One of the happiest surprises to manifest itself in vinyl form on this recently passed Record Store Day is the split LP featuring the guitar talents of Glenn Jones and the grand Old Time shadings of Virginia’s own Black Twig Pickers in collaboration with Piedmont-style country blues specialist Charlie Parr. This lovingly crafted disc sheds a wealth of illumination upon the deep allure of various North American root forms that continue to provide valuable insight and inspiration for all sorts of contemporary players, essentially the spark that’s spurred an inexhaustible fire, and the only reason I can formulate as to why the Jones/Twig LP survived the consumer plunder of Record Store Day is simply lack of name recognition. So let me get right down to rectifying that situation. Glenn Jones burst onto the underground music scene way back in 1989 as a member of the amazing New England avant-garage group Cul de Sac. That band majestically weaved an assortment of disparate out-rock influences (Pere Ubu, Can, Neu!, Girls, Tim Buckley) into a discerning and uncompromising blend that stretched out over the landscape of nine albums, including two that were collabs with such formidable figures as the late John Fahey and Can’s Damo Suzuki. This bit of background is especially noteworthy in the case of Fahey, for his groundbreaking and frequently dazzling American Primitive guitar work is a huge influence on Jones’ own exceptional guitar style, and the vast yawp of Fahey’s Takoma Records roster (Leo Kottke, Robbie Basho. Peter Lang, Max Ochs, Harry Taussig) has been the center of affairs for Jones’ upstart solo work. While there are numerous worthy disciples to the American Primitive tradition picking and plundering all over the globe, Steffen Basho-Junghans, James Blackshaw and Sir Richard Bishop among them, the loss of Jack Rose to a heart attack in 2009 sort of left this micro movement without a clear leader. By the evidence on Jones’ side of this split, it’s looking like he’s stepping up to the head of the class. Titled EVEN TO WIN IS TO FAIL, its mixture of guitar and banjo instrumentals finds him simultaneously deep in the throes of American Primitive science and at the forefront of the style’s endless possibilities, extending them well beyond the present. The opener “Anchor Chain Blues” is so indebted to the gorgeous luminosity of Fahey’s early work that it would easily be mistaken for the maestro himself in a blindfold test. If this was the full extent of Jones’ exploration here, he’d be valued as a particularly inspired and adept copyist but not much more. Thankfully, this powerful channeling of Fahey’s exquisite gifts is instead a launching pad/ground base for some rich and multifaceted string construction. “The Great Pacific Northwest” begins as a continuation of the more contemplative side of Fahey’s youngish mode, a gesture that seems far less frequent in the new generation of American Primitive players, but by the end of the tune Jones has asserted himself into the full on post-John Hurt zone that makes all those Vanguard-era Fahey recordings so eternally rewarding. It’s on track three that the proceedings take an unlikely turn, landing smack dab in the wide open territory of a beautifully nude banjo. My first thought upon hearing this sly twist spanned all the way back to BANJO, Billy Faier’s sweet and neglected 1973 Takoma solo joint, but upon reflection this connection is only accurate in spirit. Faier’s crisp, ramshackle, rollicking style was very much about dexterity and Jones’ ruminations on the instrument are far more about mood. In this case one of sadness and melancholy. The track’s title, “On the Massachusetts Virginia Border” is I think indicative of Jones’ relationship with the Richmond-born Jack Rose and possibly serves as a tribute to that departed titans’ legacy. If I’m correct on these counts the tune’s contemplative air is an unmitigated success. And if I’m wrong, well, Jones’ artistry is strong enough to withstand the misinterpretation. Track four provides Jones’ side of the disc with its title, and it takes another fine detour, this time into realm of the steel string guitar. It’s here where Jones shines at his most original, still clearly American Primitive in outlook but reaching into largely uncharted waters. He does conjure up thoughts of Ry Cooder at his least commercially minded, but this is undoubtedly an associative leap on my part. Where many steel string new jacks are very much under the spell of the gigantic power of Son House’s stuff (the ‘60s-era work, to put a fine point on it), Jones instead utilizes the instrument for far more foreboding and personal ends. Side one’s final track “Tinka Marie” finds the banjo back in his sturdy hands, and once again it’s very much about texture. Easily the most relaxed and pretty tune of the bunch, it’s a fabulous denouement and summation of all that came before and points to the vast number of cards Jones has up his sleeve. He has a record set for release soon on Thrill Jockey and a joint DVD on deck from Strange Attractors Audio House, and my interest is seriously peaked. EASTMONT SYRUP, the Black Twig Pickers side of the disc finds us squarely in the middle of string band sensibilities, and while their seven tracks unwind that’s a fine place to be. Opener “Forky Deer” is loaded with much welcome fiddle action, but it’s the following cut, “Warming By the Devil’s Fire” that finds them really loosening up and melding with guest Parr, the whole crew throwing down a shithot batch of wound-up hunch that’s worthy of the ghost of Blind Willie McTell. The fiddle returns for the excellent if brief “Falls of Richmond” and that’s the mode that continues through the more upbeat “Horseshoe”. “Barnswallow” switches to an excellent solo turn for banjo, and “Wednesday Night Waltz” is an achy, forlorn lament, with loads of keening bow scraping to spare. Only on the final track “Death of Jerry Damron” do we get vocals courtesy of Parr, and his singing is in fine, mournful form. If it appears that I’m giving short shrift to the Twigs and Parr in comparison to Jones’ side of the disc, well that’s not at all the case. It’s just that the rich Old Time tradition of the Pickers is in far less need of deep description than the vast solo complexity of Jones. And when it comes to string band style, I’ll admit that my love of the genre finds me desiring my mustard uncut. With the exception of The New Lost City Ramblers and especially The Unholy Modal Rounders (one of my all time favorite bands of any stripe), I must fess up that any attempts at stylistic hybridization leave me chilly to downright cold. So the rough, raw textures of The Black Twig Pickers are right up my personal alley. Call me a purist if you must, but the front porch wrangling and wiggling of EASTMONT SYRUP is in no need of updating or sophistication. Just grab a jar, take a deep snort and huff. Then huff again. For it’s all right here.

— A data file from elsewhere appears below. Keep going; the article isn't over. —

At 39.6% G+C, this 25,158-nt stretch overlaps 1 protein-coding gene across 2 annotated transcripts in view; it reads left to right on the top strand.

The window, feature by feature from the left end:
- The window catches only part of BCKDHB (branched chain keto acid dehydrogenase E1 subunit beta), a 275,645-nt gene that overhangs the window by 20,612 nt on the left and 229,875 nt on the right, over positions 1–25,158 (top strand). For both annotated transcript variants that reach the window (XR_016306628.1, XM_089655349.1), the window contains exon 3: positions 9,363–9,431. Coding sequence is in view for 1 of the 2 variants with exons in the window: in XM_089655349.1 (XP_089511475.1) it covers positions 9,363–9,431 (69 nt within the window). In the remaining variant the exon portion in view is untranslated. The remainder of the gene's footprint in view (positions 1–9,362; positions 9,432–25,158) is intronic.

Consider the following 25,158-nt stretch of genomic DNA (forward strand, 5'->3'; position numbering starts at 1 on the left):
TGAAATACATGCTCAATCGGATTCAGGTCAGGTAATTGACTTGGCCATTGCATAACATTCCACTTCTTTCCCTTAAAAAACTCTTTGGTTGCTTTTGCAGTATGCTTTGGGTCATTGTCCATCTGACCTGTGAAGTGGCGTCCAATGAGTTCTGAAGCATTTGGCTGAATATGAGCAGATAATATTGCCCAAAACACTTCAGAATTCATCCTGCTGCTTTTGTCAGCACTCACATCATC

In regards to the ‘80s rock underground, by this late date, only the stodgiest of moldy figs still obstinately refuse to acknowledge the importance and greatness of such bands as Black Flag, Sonic Youth, Mission of Burma and Minutemen. When it comes to the thornier presence of Big Black however, many minds are still deeply opposed to their entry in the hallowed halls of historical rock esteem. Frankly, I find this to be a very deep drag, but it’s hard to deny that the root of the unfortunate circumstance comes directly from the prickly personality of the band’s main honcho Steve Albini. Out of all the folks that populated indie rock Mk 1, Albini was easily the most confrontational, and his acerbic, abrasive attitude was matched with music that possessed an uncompromising, blunt causticity. It’s debatable just how well most of his youthful nihilism has dated, but that’s the risk of growing up in public. Albini eschewed politics and penned lyrics that were alternately obsessed with tabloid violence, lurid sexual themes, misogyny and general misanthropy, all while sauntering over the scene with the demeanor of a contemptuous, bookish smart aleck. Many people hated it (him), while others ate the whole thing up like it was a gourmet dessert. Now many urbane observers from the aboveground music press took a detached stance toward the guy’s persona, instead faulting him for crafting music of inferior quality, but in my mind that’s largely just a bunch of phony baloney, a tactic masking their disdain for his hard-line stance. For while I’ve never really had any guff with Albini’s attitude/beliefs, and in fact agree with certain aspects (particularly regarding commerce and art), it was still relatively easy to identify much of his swagger as shtick back when Big Black was a thriving entity. And if there is one thing that skinny bespectacled dude knows inside and out and top to bottom, it’s music. Complaining that his stuff is one dimensional or lacks subtlety simply makes no sense to me. Is a jackhammer one dimensional? Sure, but it gets the job done. Is a pile driver subtle? No, and by design. Long after most of the world had turned their back on the form, Big Black grabbed the dripping vitriol that was punk rock at its best, combined it with the icy alienation of post-punk before it went all soft at the center and then crossed it with that severe outlook that throbbed like the sordid contents of an extremely pulpy true crime magazine on bad blotter and rotgut liquor. It certainly did take a while for Albini to perfect the project (by his own admittance), his early EPs (LUNGS, BULLDOZER) being largely solo affairs that while aggressive and worthy were less heavy than gnawingly post-punk. The classic Big Black lineup was the trio of Dave Riley on bass, Santiago Durango on guitar and Albini on guitar and vocals enlisting the trusty thump and thwack of a stressed out Roland drum machine, and while many consider 1986’s ATOMIZER album to be their definitive statement (it does include their two best tunes), I feel their overall strongest disc was the last one, 1988’s SONGS ABOUT FUCKING. For starters, SONGS was the first Big Black full length to spread the songic quality more equitably over both sides of the vinyl. ATOMIZER’s first side is an absolute doozy; the second not so much. While it’s certainly arguable, I’m tempted to credit SONGS’ overall best cut as the second side’s acidic sex murder chronicle “Fish Fry”. The deck is still slightly stacked in Side One’s favor, but that’s to be expected with music of this style, pounding fast and hard right out of the gate. Another reason I value SONGS so highly is how unlikely roots start to peak through; for one example the scorching cover of Kraftwerk’s “The Model”, for another the stylistic similarity to The Ramones on “L Dopa”, and for one more “Columbian Necktie”, which underneath its caterwauling thunder and distortion is ultimately a surf tune. A further example of SONGS superiority for me exists in the cut “Precious Thing”. If ATOMIZER’s “Kerosene” personified the stultifying atmosphere of ‘80s small town boredom, standing as a blistering update on Eddie Cochran’s “Summertime Blues”, then “Precious Thing” details emotional obsession with the explicit desperation that feels like the bastard child of the Delta Blues at its most lyrically extreme. In addition; “Bad Penny” is a first person tale of a passively sadistic life ruining lout, “Kasimir S. Pulaski Day” contains much of the band’s occasional abrasive funkiness and “Pavement Saw” holds some of Albini’s most direct and least affected vocals. Overall, SONGS ABOUT FUCKING is a smashing success, and if it’s not as great as DAMAGED, DAYDREAM NATION, VS., or DOUBLE NICKLES ON THE DIME, well it’s not behind by much. Is it dated? Yeah, somewhat. But I don’t really think that’s a fault. I do think Albini’s current band Shellac, along with his vast credits as engineer will ultimately vindicate his legacy. But what Big Black lacked in maturity it more than made up for with youthful vigor. They were a thrilling, highly influential band, and it’s high time they got their due.